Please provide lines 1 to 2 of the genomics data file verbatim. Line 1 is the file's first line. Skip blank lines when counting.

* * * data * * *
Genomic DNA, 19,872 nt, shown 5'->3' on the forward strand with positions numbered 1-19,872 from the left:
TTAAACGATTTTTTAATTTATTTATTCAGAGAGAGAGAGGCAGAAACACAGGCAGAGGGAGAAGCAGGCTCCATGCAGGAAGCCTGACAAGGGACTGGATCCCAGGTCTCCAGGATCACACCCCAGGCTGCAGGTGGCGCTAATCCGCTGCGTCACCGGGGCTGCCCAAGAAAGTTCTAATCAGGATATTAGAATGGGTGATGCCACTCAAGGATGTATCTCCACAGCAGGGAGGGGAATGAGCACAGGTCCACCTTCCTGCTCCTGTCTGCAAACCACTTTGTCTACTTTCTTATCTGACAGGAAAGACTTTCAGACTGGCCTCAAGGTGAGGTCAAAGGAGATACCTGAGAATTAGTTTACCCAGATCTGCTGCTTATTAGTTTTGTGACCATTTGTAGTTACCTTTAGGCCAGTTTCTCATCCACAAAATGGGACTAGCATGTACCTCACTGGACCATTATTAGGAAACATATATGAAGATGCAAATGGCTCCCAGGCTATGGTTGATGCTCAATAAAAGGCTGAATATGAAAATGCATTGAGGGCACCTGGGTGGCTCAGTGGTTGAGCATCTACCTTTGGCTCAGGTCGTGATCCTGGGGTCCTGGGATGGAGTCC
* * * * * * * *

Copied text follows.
Genomic DNA, 19,872 nt, shown 5'->3' on the forward strand with positions numbered 1-19,872 from the left:
TTAAACGATTTTTTAATTTATTTATTCAGAGAGAGAGAGGCAGAAACACAGGCAGAGGGAGAAGCAGGCTCCATGCAGGAAGCCTGACAAGGGACTGGATCCCAGGTCTCCAGGATCACACCCCAGGCTGCAGGTGGCGCTAATCCGCTGCGTCACCGGGGCTGCCCAAGAAAGTTCTAATCAGGATATTAGAATGGGTGATGCCACTCAAGGATGTATCTCCACAGCAGGGAGGGGAATGAGCACAGGTCCACCTTCCTGCTCCTGTCTGCAAACCACTTTGTCTACTTTCTTATCTGACAGGAAAGACTTTCAGACTGGCCTCAAGGTGAGGTCAAAGGAGATACCTGAGAATTAGTTTACCCAGATCTGCTGCTTATTAGTTTTGTGACCATTTGTAGTTACCTTTAGGCCAGTTTCTCATCCACAAAATGGGACTAGCATGTACCTCACTGGACCATTATTAGGAAACATATATGAAGATGCAAATGGCTCCCAGGCTATGGTTGATGCTCAATAAAAGGCTGAATATGAAAATGCATTGAGGGCACCTGGGTGGCTCAGTGGTTGAGCATCTACCTTTGGCTCAGGTCGTGATCCTGGGGTCCTGGGATGGAGTCC